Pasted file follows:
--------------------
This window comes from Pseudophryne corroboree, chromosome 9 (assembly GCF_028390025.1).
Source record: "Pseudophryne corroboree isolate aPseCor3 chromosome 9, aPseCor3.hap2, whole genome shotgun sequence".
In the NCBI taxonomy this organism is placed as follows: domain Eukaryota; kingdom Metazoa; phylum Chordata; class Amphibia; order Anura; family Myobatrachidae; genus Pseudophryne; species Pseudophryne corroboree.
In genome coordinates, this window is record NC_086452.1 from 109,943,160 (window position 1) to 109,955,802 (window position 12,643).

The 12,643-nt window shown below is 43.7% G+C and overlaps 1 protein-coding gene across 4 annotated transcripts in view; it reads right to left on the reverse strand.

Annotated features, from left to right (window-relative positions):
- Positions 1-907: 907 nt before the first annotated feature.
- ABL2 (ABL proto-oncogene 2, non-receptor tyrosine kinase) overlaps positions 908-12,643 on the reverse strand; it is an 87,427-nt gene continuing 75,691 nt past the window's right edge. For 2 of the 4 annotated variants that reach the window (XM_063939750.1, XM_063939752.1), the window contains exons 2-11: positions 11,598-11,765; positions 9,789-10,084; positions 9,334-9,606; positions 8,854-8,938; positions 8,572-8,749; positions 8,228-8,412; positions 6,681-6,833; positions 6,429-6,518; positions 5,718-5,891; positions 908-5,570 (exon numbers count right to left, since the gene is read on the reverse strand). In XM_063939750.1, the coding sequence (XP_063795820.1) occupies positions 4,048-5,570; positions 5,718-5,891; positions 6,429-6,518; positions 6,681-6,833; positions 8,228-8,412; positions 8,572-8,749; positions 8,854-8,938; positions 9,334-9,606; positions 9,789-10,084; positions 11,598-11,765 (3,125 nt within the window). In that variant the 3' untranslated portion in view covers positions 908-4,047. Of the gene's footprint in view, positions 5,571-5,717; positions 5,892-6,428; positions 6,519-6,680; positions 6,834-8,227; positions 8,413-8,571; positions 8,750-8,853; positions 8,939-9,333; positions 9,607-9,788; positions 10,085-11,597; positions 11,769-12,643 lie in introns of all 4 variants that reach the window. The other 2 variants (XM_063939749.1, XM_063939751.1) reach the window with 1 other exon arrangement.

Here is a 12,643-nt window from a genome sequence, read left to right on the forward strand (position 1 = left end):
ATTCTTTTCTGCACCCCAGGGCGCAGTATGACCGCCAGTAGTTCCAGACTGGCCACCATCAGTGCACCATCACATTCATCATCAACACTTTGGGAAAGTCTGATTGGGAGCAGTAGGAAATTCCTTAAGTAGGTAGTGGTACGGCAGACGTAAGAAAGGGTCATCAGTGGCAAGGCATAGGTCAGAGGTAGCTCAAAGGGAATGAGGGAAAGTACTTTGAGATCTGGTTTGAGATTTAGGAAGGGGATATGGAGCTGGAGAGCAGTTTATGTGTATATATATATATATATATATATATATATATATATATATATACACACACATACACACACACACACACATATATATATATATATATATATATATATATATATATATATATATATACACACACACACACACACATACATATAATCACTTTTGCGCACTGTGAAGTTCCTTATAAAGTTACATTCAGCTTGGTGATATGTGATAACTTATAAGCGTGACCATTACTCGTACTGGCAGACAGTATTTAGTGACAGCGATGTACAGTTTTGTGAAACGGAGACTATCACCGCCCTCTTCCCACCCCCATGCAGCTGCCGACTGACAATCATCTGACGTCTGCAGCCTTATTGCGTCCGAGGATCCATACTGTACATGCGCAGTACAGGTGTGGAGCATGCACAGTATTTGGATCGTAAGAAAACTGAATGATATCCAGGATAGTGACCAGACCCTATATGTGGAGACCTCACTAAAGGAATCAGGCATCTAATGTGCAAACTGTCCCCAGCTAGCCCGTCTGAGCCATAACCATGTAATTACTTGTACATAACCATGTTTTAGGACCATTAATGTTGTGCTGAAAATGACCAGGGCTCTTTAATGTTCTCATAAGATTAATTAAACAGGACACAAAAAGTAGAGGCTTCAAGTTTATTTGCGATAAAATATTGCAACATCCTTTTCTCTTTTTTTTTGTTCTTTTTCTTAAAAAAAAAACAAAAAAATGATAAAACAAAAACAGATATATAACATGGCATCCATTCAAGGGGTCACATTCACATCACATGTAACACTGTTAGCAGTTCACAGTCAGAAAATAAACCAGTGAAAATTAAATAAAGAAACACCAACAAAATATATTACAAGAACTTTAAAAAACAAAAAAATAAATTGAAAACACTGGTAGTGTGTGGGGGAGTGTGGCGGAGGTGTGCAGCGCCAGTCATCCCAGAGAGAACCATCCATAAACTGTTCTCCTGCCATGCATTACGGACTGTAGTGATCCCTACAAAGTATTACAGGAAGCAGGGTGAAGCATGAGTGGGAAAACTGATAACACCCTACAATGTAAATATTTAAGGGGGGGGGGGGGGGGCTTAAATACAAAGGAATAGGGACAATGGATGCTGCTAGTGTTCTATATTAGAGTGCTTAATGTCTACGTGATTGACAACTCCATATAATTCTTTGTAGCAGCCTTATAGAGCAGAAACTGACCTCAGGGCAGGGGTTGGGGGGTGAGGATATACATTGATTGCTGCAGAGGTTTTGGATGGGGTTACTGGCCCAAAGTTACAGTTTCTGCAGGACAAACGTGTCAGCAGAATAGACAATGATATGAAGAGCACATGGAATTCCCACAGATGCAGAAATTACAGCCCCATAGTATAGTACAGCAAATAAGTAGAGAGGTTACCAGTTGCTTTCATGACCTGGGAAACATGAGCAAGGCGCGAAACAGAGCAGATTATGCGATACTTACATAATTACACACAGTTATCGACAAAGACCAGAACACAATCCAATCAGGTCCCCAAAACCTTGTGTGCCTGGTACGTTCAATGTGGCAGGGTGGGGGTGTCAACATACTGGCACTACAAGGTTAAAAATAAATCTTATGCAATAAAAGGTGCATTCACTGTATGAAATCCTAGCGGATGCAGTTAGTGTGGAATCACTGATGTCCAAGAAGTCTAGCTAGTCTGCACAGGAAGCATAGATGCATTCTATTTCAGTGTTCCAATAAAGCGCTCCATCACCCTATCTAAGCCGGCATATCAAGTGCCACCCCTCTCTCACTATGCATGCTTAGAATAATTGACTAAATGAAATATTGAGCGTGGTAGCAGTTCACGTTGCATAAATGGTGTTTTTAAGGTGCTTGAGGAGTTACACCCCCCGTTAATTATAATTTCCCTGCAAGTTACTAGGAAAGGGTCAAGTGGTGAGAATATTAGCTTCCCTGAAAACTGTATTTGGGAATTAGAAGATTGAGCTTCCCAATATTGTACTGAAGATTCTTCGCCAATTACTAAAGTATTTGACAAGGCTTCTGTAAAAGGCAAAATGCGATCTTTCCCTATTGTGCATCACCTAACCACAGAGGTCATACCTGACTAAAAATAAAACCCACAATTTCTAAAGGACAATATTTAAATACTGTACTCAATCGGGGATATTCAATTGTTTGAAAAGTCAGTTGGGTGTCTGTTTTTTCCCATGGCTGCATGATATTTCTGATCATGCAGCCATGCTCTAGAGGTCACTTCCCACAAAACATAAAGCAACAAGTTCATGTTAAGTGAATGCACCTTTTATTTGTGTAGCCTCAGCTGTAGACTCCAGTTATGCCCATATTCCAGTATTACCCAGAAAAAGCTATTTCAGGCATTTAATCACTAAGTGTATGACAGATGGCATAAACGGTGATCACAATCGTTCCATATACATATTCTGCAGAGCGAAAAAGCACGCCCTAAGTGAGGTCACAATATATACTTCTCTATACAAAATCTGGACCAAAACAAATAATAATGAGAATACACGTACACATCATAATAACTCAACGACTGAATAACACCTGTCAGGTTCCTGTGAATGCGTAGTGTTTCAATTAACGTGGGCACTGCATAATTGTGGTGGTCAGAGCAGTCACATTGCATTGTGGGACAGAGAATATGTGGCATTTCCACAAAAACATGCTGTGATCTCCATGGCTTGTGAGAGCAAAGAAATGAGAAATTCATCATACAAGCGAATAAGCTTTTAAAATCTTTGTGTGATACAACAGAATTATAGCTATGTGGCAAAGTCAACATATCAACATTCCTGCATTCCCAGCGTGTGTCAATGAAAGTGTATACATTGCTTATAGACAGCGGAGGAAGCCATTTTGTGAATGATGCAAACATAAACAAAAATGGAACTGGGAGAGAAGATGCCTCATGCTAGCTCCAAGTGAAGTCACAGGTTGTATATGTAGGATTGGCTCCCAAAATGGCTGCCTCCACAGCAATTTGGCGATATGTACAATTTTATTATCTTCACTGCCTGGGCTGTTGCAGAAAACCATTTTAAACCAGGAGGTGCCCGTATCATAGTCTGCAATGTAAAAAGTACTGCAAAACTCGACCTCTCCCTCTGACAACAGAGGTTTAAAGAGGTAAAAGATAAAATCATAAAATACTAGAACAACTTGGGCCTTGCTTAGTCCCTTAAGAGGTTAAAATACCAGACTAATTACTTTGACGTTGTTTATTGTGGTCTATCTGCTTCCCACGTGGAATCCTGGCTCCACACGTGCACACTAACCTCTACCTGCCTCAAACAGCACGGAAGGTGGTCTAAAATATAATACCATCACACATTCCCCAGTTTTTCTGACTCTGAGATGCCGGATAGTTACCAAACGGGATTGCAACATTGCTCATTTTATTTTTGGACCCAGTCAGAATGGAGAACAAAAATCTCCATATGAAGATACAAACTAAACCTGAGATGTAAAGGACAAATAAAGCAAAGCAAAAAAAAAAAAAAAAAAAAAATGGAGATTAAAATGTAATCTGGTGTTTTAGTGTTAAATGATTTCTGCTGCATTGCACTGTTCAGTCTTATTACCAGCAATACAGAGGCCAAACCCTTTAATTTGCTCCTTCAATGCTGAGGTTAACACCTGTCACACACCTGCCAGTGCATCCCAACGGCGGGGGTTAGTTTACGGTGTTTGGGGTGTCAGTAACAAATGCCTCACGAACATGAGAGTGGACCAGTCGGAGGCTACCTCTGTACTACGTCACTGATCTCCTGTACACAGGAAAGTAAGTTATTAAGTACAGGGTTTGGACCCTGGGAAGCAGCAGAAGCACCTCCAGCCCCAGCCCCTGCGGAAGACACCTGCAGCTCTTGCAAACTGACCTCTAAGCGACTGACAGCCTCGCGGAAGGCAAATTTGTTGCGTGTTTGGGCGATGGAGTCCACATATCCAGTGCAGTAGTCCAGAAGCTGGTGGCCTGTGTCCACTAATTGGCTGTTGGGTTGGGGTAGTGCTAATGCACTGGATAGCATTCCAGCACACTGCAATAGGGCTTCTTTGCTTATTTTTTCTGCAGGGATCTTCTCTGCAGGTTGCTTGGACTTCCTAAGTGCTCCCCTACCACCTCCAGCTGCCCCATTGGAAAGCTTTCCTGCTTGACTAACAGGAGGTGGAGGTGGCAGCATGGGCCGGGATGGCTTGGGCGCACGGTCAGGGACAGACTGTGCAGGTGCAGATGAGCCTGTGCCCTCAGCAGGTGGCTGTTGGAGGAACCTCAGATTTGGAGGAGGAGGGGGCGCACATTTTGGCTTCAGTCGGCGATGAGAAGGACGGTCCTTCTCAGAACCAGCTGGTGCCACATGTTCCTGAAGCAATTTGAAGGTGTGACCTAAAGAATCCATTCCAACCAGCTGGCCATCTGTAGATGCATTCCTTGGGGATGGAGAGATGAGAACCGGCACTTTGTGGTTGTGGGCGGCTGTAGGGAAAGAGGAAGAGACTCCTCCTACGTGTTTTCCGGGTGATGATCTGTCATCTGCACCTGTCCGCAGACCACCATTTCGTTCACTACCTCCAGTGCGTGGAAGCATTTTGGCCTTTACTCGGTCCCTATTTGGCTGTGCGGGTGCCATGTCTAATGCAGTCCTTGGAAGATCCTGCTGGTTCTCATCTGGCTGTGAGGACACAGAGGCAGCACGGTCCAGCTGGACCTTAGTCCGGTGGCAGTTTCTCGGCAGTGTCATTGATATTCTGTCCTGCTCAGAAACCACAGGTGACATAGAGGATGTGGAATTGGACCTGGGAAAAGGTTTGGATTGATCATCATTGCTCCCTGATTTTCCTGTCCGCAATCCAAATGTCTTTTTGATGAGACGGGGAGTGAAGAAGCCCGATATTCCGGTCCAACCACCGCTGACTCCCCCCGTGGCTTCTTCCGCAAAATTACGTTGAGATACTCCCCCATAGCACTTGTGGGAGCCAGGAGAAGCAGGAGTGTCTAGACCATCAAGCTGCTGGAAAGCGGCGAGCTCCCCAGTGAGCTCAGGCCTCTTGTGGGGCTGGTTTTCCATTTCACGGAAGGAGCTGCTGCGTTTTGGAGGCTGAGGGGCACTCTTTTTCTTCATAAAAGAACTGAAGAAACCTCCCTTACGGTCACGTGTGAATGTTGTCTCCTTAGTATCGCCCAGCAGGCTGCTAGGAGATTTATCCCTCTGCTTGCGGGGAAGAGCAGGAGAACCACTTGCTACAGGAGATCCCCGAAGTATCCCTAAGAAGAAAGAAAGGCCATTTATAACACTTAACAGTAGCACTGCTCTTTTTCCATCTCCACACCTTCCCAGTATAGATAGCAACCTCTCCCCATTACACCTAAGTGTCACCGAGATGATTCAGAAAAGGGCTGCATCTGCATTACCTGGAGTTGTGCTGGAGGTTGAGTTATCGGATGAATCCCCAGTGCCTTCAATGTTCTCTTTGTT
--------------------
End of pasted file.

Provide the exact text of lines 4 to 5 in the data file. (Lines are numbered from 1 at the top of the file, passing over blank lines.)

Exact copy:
In genome coordinates, this window is record NC_086452.1 from 109,943,160 (window position 1) to 109,955,802 (window position 12,643).

The 12,643-nt window shown below is 43.7% G+C and overlaps 1 protein-coding gene across 4 annotated transcripts in view; it reads right to left on the reverse strand.